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Old 07-14-2010, 06:02 PM
 
Location: Wilmington, NC
410 posts, read 699,056 times
Reputation: 280
Thanks for all of the responses! I know my priority is to keep my child safe and will always do that. I just hate being rude to people and in the past tended to give excuses instead. If I have to be rude though at some point I am trying to prepare for it.
Haggardhouseelf - If it gets to the point of having to explain my stance to the other parent, your reverse psychology idea is the best way to go.

Inthesierras - yikes! You handled that situation very well - effective but without giving too much information. I am going to sit my daughter down and have a similar talk with her. Hopefully my daughter will be just as understanding as your son.

Today the friend wanted my daughter to come over to her house, but I said no so they happily arranged for the friend to come to our house for the afternoon. They didn't seem to require an explanation this time. It helped that my daughter had gotten some new things to play with and wanted to show her friend. Of course the friend was asking about sleepovers but I simply said I didn't let my daughter have sleepovers.
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Old 07-14-2010, 10:20 PM
 
Location: The Middle
5,154 posts, read 7,069,692 times
Reputation: 6357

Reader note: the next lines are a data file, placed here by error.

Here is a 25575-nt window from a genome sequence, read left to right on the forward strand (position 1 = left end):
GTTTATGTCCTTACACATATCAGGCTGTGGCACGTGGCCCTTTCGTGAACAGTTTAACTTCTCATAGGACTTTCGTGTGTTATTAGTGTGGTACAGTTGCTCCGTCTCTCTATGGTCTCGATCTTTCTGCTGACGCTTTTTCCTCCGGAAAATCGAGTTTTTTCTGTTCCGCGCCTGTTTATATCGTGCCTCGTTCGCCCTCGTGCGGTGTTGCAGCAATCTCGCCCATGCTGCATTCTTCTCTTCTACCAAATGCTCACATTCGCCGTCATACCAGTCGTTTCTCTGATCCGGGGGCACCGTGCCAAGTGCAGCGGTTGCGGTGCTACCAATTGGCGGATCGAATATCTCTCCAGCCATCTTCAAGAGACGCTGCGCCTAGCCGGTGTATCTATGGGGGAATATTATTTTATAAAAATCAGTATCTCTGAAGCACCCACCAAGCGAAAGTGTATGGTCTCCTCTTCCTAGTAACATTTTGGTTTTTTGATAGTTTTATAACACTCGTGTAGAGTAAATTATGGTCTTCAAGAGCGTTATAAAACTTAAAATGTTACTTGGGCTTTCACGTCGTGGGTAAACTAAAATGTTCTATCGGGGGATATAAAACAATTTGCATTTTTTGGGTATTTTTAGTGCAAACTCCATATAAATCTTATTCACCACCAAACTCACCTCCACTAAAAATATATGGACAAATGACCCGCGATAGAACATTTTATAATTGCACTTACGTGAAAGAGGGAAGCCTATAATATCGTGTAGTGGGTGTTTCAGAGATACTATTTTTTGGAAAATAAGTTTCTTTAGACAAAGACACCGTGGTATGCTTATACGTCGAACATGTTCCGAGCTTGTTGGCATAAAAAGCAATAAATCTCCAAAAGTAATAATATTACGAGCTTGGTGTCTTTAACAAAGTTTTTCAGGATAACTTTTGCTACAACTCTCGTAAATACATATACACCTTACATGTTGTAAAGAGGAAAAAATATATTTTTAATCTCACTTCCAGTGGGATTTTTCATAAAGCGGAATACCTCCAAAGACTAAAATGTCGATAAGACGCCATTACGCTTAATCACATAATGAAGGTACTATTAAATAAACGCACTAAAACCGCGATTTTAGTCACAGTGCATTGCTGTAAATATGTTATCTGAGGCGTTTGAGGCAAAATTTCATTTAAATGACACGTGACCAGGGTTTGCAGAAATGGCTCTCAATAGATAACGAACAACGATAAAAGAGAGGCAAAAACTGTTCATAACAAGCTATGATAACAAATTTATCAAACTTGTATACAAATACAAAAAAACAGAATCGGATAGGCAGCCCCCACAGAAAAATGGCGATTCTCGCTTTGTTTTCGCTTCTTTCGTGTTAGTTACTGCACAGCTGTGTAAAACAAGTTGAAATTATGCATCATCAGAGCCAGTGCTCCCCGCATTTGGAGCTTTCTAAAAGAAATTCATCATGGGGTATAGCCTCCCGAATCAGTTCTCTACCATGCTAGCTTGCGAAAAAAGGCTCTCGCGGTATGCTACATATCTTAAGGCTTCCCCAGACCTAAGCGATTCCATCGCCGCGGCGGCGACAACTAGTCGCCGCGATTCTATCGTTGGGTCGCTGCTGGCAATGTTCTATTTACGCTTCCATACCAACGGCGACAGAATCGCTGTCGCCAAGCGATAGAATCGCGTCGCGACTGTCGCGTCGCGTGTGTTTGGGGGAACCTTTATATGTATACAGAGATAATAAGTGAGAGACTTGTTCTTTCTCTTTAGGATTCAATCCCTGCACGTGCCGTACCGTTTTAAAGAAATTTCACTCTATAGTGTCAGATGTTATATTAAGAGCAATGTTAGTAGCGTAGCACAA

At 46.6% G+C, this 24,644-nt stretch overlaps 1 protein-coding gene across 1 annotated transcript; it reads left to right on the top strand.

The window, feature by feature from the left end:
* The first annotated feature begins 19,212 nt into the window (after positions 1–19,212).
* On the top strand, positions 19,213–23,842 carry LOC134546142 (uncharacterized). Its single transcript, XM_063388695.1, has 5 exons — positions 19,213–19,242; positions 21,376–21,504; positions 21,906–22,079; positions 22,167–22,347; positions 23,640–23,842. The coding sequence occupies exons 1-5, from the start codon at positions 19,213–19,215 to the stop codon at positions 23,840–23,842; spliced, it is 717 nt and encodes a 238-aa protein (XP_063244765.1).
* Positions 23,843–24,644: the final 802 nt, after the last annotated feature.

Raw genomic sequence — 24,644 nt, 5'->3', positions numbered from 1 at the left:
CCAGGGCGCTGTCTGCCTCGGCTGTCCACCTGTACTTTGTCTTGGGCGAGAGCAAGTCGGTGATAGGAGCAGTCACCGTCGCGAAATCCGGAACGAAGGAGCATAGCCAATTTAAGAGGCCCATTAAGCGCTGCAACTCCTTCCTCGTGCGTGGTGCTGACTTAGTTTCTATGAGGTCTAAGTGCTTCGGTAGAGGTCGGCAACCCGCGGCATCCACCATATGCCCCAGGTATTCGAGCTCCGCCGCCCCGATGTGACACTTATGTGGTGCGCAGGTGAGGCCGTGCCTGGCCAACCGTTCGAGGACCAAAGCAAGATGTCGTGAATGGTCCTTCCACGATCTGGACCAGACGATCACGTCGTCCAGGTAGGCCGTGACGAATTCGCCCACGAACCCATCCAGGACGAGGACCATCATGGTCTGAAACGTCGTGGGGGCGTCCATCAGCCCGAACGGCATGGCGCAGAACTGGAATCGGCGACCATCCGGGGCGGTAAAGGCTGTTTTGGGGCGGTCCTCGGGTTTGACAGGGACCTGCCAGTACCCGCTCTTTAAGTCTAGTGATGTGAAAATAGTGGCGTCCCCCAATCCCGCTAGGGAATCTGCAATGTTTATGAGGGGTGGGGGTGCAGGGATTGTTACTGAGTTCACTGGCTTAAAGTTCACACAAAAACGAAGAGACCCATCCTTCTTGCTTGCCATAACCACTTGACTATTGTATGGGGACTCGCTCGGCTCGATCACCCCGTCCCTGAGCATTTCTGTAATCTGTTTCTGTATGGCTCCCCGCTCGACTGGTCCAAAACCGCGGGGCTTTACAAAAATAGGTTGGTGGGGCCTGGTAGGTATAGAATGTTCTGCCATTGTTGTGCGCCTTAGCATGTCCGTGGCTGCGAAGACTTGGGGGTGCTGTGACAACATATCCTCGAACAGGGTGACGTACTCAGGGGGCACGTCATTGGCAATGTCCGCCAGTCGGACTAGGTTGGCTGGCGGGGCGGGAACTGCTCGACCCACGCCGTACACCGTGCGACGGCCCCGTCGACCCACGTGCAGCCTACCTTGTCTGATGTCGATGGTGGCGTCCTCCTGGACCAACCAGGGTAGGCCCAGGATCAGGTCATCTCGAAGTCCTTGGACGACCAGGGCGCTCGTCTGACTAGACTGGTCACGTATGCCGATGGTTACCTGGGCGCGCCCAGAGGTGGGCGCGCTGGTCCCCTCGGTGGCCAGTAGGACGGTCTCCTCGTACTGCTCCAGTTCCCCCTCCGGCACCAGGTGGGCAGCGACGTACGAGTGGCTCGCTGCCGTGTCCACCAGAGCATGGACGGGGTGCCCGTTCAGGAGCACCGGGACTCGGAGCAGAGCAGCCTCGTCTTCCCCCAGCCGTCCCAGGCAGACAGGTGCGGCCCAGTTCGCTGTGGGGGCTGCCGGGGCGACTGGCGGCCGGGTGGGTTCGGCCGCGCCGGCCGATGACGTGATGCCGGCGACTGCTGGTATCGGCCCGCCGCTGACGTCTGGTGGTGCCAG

I always felt the hardest part regarding raising my child was dealing with other people. Give me the terrible twos and what not. I could handle it. I couldnt handle dealing with others dysfunction. I had a similar situation but unfortunately for me, that other parent was my good friend. We had known each other well before each of us got married and had kids. We got pregnant at the same time which was just a coincidence and our children were born 3 weeks apart. I thought it was going to be great! I never thought that she would be a bad mother and I never anticipated the complete dysfunction within her household. I took the cowardly way out to be honest. I wasnt strong enough to tell her that I didnt feel my child was safe alone at her home. So I made excuses as to why my child couldnt stay at her house. I think she picked up on it but never said anything. We are still friends but live many miles apart now and for the past 8 yrs we are just phone friends. Our children never really became close because I guess in a way I didnt allow it because it was too much stress for me worrying if something was going to happen to my child. My child is older and a boy so sleep overs havent really been an issue for me. It seems my son's friends are more within groups at school and so forth. I wish I could give you some solid advice but I my guess is, this other mother might actually like dumping her kid off at your house if she wants to go off and party. So her dysfunction might work in your favor where you can keep having this child come over and leave the other household out of the equation.